Tuesday, November 6, 2012

Economics and Law

I think the concepts behind economic analysis of law are sound. One of the key tenants of economics is efficiency, so it makes absolute sense to evaluate which legal rules are economically efficient and which ones aren’t.  As a society, we quite often evaluate laws purely based on how effective they are, or rather their ease of implementation. But, efficiency is a substantial matter because often times it correlates to money. There are two theories behind economics and law, the normative theory and the positive theory.  The positive theory of law stems from the idea that our current laws are, for the most part, already efficient. The normative theory of law posits that our law should be efficient, not that they necessarily are.

So, let us assume for a moment, that the normative theory is correct in saying that our laws are currently not as efficient as they could be. When analyzing law, economists are more than likely to turn their attention towards empirical (and often monetary) data. Where these theories run into problems though, is morality, or rather legislating morality. Currently, there several moral issues that our government has legislated, abortion, drug use, capital punishment. All of those issues can be argued on a purely moral level, and often times legislating or enforcing these laws isn’t efficient at all. Take for example the issue of legalizing marijuana use, many feel that this would save many millions of dollars in law enforcement expenses. But, if judged merely based on economics, the moral implications are ignored.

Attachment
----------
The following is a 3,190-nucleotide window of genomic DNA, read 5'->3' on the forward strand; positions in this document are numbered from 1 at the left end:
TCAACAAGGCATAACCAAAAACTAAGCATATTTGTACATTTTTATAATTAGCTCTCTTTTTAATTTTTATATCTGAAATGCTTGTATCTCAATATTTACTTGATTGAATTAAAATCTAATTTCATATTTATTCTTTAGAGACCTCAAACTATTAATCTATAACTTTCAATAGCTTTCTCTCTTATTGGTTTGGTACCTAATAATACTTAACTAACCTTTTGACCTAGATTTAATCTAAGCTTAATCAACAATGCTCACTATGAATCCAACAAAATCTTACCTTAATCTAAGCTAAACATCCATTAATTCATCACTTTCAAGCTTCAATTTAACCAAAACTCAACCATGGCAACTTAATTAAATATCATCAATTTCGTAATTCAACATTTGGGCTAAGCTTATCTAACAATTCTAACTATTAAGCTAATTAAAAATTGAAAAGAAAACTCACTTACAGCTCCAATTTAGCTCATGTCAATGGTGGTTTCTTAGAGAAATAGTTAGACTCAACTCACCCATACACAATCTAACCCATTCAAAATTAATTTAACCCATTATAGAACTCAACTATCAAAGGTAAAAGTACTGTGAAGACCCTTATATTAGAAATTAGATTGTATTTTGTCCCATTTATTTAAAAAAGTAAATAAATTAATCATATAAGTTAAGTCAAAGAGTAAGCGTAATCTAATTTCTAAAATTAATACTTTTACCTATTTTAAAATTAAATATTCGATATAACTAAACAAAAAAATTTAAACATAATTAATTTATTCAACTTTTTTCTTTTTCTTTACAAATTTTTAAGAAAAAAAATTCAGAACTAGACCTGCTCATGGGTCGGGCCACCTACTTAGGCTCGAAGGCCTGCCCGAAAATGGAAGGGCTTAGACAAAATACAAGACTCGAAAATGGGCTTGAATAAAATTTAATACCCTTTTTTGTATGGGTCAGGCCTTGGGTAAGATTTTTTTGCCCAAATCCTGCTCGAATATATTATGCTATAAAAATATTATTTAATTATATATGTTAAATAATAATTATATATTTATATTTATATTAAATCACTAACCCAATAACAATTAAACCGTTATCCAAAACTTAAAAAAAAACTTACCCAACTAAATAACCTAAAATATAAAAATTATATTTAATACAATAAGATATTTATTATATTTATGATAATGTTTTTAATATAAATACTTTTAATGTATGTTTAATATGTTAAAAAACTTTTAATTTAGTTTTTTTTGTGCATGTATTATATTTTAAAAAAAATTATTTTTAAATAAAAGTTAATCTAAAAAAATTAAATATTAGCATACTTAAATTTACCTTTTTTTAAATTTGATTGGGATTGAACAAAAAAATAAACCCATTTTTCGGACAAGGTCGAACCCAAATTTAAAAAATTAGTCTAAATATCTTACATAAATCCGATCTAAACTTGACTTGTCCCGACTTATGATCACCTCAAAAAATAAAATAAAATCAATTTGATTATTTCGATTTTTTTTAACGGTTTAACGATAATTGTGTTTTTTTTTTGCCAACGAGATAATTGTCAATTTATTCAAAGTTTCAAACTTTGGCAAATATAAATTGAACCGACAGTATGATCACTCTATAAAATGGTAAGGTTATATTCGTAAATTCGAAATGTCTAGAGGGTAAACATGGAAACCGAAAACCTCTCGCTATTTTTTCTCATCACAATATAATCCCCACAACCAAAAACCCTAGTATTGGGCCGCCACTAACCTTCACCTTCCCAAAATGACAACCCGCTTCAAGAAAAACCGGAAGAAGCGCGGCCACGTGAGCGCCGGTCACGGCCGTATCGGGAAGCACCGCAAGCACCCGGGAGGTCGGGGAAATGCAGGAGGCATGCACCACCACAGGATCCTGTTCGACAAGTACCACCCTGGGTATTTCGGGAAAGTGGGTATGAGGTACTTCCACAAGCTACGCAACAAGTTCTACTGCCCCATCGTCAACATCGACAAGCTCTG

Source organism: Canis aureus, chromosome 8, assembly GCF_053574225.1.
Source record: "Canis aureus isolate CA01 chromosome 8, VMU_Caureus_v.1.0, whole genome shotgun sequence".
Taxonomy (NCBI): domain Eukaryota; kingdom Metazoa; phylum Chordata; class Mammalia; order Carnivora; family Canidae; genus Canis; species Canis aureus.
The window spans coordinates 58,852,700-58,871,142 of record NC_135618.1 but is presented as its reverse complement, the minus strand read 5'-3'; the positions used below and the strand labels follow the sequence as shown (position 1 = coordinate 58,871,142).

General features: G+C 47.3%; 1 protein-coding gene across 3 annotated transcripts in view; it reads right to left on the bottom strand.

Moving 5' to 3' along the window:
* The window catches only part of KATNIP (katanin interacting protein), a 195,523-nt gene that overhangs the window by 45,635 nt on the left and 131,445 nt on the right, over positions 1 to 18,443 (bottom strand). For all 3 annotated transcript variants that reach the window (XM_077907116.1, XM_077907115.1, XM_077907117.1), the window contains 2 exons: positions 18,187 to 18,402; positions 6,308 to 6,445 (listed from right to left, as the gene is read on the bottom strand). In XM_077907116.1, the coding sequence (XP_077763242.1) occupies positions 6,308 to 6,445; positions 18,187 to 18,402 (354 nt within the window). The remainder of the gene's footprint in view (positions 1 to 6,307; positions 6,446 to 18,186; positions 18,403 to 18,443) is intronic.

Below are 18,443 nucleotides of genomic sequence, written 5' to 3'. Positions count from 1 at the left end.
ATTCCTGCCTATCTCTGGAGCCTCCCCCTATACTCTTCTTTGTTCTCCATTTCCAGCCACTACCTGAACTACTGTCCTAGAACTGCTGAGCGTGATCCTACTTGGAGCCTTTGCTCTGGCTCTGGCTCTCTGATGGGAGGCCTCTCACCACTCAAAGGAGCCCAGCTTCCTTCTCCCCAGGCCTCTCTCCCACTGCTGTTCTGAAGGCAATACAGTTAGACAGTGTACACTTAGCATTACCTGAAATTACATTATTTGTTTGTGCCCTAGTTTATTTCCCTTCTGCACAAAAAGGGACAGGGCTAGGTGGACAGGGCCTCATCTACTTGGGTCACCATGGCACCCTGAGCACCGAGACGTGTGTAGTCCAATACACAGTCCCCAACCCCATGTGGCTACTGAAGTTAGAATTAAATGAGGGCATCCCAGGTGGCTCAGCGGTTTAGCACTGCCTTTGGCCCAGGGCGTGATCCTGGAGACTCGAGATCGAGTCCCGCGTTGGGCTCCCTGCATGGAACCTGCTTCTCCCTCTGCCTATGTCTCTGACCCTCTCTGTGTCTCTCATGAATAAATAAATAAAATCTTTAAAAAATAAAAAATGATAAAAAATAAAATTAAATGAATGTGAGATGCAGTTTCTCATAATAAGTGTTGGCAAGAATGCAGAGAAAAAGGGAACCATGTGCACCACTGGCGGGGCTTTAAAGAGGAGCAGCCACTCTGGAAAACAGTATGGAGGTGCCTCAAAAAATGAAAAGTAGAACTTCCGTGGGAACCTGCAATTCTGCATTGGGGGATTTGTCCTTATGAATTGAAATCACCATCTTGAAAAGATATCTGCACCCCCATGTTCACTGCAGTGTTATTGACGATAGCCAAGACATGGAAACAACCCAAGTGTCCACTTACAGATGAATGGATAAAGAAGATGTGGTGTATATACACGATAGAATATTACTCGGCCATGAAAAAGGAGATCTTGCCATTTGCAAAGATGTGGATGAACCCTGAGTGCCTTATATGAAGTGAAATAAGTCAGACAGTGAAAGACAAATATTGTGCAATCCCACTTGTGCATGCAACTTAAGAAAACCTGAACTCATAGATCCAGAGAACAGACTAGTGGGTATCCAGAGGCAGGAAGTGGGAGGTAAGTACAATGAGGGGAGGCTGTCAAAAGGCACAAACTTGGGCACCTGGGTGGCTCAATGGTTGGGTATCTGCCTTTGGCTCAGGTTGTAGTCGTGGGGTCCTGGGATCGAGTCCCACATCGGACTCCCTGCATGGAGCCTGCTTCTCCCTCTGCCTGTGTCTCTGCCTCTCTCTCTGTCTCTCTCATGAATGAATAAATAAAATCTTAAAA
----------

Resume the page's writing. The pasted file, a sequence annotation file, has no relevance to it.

Because America has a deep moral vein running within itself, I would argue that sometimes efficiency in our legal system isn’t always the best idea. According to the American Religious Identification Survey, 73% of Americans claim they are Christians. As such, this vast majority of our population should certainly have strong inclinations when it comes to moral issues. And if legislators violate these inclinations in the name of efficiency, the majority of the population will be disgruntled. And that is never a good thing.

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